Modernist Studies Association
University of Pittsburgh
6–9 November 2014
“Modernism @ Stunde Null: Lee Miller, Hannah Höch, and A Woman in Berlin”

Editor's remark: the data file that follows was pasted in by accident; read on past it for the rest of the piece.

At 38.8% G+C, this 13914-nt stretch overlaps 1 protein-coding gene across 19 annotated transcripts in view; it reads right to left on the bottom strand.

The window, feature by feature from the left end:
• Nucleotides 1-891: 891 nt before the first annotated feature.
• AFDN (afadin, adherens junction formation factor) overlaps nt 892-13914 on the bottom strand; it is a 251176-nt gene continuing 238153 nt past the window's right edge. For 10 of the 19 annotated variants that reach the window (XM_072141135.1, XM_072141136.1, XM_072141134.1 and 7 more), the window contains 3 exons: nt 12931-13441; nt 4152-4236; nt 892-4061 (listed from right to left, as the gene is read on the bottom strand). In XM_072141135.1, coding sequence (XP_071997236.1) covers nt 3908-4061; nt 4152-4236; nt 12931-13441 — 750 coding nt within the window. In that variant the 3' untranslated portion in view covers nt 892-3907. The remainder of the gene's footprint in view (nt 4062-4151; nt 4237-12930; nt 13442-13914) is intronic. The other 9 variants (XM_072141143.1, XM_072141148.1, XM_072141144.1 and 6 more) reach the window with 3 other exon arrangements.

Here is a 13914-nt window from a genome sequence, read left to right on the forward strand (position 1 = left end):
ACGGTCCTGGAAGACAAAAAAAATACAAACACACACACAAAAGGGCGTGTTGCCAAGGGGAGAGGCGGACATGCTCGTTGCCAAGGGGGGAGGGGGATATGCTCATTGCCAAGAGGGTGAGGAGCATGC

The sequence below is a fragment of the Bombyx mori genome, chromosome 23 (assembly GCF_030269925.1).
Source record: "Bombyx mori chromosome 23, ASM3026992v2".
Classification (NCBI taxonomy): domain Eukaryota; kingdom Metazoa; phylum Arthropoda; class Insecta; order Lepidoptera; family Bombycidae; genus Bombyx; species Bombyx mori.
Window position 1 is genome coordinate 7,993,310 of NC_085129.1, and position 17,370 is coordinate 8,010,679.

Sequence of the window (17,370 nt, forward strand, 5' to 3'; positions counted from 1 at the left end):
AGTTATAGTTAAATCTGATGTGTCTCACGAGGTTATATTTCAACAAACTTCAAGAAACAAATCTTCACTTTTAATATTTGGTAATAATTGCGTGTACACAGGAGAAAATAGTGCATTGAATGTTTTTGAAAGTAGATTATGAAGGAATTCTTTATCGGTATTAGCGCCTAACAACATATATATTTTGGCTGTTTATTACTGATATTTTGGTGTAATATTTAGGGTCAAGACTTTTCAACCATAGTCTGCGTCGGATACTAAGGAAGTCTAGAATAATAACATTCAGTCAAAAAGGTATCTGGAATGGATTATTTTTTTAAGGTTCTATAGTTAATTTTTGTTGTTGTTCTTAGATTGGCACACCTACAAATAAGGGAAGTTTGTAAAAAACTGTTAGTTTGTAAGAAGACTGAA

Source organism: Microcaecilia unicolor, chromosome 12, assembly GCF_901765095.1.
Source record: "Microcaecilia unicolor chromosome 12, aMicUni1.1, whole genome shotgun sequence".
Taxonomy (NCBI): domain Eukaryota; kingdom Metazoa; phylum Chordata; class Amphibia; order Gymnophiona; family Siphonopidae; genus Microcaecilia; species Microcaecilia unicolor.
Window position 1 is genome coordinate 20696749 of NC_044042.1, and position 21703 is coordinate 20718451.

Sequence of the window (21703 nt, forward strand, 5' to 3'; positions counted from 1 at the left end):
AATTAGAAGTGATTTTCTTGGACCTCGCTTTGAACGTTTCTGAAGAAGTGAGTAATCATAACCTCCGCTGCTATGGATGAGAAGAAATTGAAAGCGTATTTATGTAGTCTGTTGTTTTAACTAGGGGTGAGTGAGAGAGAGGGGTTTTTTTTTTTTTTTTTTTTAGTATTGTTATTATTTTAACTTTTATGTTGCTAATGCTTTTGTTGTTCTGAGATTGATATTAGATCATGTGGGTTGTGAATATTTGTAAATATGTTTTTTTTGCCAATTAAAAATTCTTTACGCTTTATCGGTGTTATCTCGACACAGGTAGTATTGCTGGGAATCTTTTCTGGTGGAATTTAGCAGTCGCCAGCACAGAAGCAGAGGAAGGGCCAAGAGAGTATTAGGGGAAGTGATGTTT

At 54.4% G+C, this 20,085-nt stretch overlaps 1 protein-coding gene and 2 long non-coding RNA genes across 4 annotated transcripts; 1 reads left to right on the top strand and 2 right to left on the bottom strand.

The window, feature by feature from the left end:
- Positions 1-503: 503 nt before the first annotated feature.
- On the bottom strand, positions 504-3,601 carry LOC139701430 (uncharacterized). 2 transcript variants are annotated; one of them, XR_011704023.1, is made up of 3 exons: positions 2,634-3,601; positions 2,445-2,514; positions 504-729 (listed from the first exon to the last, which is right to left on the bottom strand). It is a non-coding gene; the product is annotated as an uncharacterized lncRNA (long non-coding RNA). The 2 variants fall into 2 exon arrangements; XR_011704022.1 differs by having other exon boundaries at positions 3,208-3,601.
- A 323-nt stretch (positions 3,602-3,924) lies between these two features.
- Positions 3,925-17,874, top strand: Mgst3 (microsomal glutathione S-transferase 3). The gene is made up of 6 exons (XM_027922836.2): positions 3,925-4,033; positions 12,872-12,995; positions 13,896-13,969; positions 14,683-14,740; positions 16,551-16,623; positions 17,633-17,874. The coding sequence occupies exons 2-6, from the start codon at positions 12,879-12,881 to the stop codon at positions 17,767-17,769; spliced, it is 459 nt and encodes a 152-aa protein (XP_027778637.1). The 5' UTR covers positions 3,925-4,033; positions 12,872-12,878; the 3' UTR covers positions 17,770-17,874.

This presentation is a part of a larger project on the intersection of literary and visual modernism with the “moment” of destruction that ended World War II: Stunde Null or Zero Hour. A range of modernist poets—Eliot, Pound, Williams, H.D., Breton, and later Olson, Plath, Duncan, and others—interrogated universal ethical and aesthetic values through this “moment.” In this presentation, I read the literary and visual testimony of three women caught up in the moment of destruction as witnesses, victims, or even perpetrators. Lee Miller’s war journalism, published in Vogue through the war, is complemented by the traumatic record and reparative work of her war and Holocaust photography. Hannah Höch, the dada painter and collagist, emerged from internal exile outside of Berlin to participate in the first modernist exhibitions in the destroyed city after Stunde Null; these early exhibitions set the stage for the recuperation of modernism after its banishment and humiliation under Nazism. Finally, the anonymously authored A Woman in Berlin, documenting the survival strategies necessary in a climate of mass sexual predation by Soviet troops immediately after the defeat, may be read in relation to search for or skepticism about universal values in modernism. In each case, writing or art not only add their testimony to history but posit and test new ways of being during and after the experience of trauma—they are prospective and retrospective.